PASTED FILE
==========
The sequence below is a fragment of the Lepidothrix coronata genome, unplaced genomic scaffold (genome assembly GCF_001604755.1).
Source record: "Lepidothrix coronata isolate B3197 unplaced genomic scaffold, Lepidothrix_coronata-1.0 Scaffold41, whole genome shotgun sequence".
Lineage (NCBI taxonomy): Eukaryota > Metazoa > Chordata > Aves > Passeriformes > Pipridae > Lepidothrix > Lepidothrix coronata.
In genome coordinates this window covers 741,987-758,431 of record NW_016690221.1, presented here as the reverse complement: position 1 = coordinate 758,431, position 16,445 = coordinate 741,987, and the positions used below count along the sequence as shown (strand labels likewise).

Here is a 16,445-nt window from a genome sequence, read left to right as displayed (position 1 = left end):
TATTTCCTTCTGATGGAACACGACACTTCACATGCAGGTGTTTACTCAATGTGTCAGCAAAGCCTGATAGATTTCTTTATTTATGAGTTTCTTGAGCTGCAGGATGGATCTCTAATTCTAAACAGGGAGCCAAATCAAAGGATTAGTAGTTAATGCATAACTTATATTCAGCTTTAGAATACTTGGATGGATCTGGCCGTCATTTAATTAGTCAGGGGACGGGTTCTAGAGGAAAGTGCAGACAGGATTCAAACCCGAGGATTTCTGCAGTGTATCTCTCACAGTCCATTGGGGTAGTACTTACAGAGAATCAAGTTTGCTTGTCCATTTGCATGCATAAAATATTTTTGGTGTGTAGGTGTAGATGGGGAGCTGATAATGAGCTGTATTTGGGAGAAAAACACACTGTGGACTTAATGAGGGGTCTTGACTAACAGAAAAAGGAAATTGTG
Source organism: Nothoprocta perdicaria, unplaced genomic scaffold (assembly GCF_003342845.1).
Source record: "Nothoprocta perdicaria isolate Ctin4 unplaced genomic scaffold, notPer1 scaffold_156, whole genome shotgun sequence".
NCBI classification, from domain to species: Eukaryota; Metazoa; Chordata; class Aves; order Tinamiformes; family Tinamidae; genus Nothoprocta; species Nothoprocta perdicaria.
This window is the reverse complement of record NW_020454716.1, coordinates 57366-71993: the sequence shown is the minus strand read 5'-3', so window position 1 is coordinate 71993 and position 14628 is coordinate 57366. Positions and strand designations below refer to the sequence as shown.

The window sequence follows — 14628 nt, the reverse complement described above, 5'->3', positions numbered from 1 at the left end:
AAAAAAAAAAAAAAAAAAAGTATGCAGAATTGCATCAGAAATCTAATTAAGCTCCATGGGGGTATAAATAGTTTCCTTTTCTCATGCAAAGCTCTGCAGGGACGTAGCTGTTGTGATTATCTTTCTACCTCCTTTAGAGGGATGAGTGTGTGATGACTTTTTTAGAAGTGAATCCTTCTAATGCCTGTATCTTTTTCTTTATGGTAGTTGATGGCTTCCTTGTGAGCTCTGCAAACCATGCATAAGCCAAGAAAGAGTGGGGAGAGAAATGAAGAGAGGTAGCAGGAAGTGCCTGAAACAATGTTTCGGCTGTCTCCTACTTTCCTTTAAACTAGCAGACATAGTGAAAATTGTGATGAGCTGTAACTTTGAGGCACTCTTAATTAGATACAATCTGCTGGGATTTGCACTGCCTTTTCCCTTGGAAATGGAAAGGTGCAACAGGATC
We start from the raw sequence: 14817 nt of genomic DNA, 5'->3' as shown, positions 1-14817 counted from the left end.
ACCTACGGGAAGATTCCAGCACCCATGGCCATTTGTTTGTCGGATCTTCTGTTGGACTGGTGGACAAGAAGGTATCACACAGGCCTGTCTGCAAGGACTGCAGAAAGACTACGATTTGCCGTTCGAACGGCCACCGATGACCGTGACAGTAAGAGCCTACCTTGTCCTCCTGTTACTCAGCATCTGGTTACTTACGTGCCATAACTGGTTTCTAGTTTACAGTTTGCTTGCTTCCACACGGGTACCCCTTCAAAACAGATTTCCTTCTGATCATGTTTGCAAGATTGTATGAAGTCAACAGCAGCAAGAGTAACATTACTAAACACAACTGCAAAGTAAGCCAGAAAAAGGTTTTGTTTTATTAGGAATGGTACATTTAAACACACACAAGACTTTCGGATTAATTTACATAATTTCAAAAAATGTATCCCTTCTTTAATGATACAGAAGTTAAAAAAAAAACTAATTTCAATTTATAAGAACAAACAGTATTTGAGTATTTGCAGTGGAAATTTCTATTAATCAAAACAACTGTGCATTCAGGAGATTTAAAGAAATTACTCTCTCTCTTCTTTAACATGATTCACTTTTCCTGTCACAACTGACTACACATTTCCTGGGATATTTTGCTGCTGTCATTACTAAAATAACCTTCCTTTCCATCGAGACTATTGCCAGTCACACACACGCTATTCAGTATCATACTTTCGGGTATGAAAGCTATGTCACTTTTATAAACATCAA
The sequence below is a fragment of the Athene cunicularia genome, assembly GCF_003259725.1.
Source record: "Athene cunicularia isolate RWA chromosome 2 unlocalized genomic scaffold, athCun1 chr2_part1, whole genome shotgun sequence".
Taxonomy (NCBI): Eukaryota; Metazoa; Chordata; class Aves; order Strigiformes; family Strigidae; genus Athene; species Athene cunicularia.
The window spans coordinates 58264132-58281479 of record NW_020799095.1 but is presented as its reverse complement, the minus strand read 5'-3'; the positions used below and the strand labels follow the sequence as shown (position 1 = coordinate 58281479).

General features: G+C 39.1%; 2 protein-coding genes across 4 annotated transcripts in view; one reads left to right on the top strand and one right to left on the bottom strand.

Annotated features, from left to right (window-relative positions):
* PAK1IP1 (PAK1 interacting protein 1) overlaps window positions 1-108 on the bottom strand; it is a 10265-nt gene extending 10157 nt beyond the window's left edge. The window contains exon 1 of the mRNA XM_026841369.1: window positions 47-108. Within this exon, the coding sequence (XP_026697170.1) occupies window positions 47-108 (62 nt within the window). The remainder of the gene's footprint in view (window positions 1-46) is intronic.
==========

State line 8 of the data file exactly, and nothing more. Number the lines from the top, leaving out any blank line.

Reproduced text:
Source record: "Nothoprocta perdicaria isolate Ctin4 unplaced genomic scaffold, notPer1 scaffold_156, whole genome shotgun sequence".